[WEBINAR] Measuring policy distortions along agricultural value chains: Lessons from Africa and Asia

When: 17 October 2018, 10-11 am EST
Presenter: Simla Tokgoz, International Food Policy Research Institute (IFPRI)

The global agricultural sector is undergoing a transformation, with a rapid expansion of trade in processed agricultural commodities. With this transformation comes expanded interest in how agricultural value chains can aid rural development. This requires a better understanding of how policies affect price transmission and incentives for producers and consumers along the value chain of relevant agricultural commodities.

Policy distortions to agricultural incentives can affect different value chain actors in different ways depending on how they are implemented. For example, an export tax may help domestic maize consumers by decreasing the price of maize and increasing the availability of supply in the domestic market, but such a policy may hurt smallholder producers by decreasing their profit margins.

It is important to understand how distortions to agricultural incentives affect the entire value chain, not just at the level of farmgate prices of individual commodities. By gaining this understanding, policy makers can design more effective policies and minimize unintended consequences for value chain actors.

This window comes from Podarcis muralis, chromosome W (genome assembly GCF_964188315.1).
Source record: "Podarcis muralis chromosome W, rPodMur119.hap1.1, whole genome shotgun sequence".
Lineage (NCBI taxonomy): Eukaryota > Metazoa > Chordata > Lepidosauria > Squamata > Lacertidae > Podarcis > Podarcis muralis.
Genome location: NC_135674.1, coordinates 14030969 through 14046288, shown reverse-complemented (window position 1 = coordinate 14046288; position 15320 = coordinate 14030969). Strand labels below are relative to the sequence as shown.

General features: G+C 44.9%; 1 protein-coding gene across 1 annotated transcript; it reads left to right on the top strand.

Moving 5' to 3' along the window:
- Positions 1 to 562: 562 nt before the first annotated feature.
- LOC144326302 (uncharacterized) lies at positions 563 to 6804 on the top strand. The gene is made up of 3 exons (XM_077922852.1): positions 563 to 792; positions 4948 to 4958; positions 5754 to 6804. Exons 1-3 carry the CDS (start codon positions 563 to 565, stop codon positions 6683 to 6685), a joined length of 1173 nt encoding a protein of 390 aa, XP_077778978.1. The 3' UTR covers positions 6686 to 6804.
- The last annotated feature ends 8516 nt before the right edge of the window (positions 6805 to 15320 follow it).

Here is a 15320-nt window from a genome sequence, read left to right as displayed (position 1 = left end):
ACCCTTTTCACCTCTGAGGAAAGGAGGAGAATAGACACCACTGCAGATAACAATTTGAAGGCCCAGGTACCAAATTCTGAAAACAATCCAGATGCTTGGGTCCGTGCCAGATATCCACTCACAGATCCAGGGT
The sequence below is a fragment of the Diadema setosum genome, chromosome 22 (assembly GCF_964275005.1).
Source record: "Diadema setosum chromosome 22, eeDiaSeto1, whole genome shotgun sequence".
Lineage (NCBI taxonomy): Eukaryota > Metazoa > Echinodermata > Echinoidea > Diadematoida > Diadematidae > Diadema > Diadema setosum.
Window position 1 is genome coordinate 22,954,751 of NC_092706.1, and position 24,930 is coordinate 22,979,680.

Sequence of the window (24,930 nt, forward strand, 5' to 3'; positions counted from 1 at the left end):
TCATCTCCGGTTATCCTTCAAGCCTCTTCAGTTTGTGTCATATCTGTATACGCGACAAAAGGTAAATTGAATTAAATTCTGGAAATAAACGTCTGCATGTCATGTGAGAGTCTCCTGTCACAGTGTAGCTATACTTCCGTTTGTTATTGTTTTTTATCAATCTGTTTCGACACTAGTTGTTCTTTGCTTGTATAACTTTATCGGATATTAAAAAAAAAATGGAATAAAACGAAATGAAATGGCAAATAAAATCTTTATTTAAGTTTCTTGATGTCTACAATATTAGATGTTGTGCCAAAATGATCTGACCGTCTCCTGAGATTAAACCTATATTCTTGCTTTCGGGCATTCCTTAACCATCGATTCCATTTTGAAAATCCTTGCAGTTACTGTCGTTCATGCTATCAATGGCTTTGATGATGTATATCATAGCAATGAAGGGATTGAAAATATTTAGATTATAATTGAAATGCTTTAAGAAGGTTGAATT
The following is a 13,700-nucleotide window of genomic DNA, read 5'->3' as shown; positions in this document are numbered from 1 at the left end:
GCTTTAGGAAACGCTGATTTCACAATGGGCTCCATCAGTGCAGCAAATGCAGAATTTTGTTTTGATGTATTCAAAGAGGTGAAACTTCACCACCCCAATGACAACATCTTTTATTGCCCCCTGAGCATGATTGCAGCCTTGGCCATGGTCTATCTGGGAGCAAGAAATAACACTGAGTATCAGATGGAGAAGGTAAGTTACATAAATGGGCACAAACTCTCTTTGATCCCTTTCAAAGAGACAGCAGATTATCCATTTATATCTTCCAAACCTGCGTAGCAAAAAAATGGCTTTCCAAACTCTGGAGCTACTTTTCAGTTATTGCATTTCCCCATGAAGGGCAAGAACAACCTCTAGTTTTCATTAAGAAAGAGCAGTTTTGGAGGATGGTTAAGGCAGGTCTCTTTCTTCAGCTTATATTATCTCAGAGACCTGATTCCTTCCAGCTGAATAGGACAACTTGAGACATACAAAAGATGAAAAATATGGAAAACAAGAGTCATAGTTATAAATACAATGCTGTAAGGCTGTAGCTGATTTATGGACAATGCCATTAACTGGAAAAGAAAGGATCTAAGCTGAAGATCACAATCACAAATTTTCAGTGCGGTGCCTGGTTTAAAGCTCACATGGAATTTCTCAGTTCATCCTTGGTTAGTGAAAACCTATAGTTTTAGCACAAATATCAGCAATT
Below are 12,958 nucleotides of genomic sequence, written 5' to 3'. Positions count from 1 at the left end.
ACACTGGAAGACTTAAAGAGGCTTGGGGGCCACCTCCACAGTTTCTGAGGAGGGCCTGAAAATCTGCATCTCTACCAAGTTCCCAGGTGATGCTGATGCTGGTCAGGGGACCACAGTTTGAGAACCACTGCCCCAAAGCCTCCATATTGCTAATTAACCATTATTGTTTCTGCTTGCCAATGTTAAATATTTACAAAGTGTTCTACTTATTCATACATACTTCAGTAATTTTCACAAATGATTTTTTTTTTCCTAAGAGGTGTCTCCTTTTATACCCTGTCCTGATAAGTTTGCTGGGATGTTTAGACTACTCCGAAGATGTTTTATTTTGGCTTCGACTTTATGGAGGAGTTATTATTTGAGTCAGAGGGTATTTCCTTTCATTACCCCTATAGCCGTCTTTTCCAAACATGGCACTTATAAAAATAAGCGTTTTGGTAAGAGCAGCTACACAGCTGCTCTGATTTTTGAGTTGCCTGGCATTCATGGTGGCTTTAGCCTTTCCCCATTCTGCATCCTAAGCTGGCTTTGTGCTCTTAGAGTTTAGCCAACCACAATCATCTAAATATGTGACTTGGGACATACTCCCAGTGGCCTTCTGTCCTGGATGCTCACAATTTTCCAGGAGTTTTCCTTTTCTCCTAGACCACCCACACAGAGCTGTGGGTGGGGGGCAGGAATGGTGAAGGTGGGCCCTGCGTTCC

In this webinar, we will share new research findings on the analysis of policy distortions to agricultural incentives along selected value chains in four countries: Ethiopia, India, Nigeria, and Tanzania. In these studies, we measure agricultural distortions at different nodes of the value chain to understand the relative roles of market structure and policy interventions. The studies, supported by the Policies, Institutions, and Markets CGIAR Research Program (PIM), focus on small ruminants value chains in Ethiopia, maize and groundnut value chains in Tanzania, palm oil and cacao value chains in Nigeria, and oilseed and sugar-molasses-ethanol value chains in India. The studies show that domestic and trade policies generally have overlapping or opposed outcomes, with important implications for smallholder farmers. The value chains included in the four studies remain underdeveloped in terms of processing of raw commodities and trade of the processed outputs. Policies that target development of agricultural value chains would benefit both smallholder farmers and consumers more compared to policies that target only one segment of the value chain.

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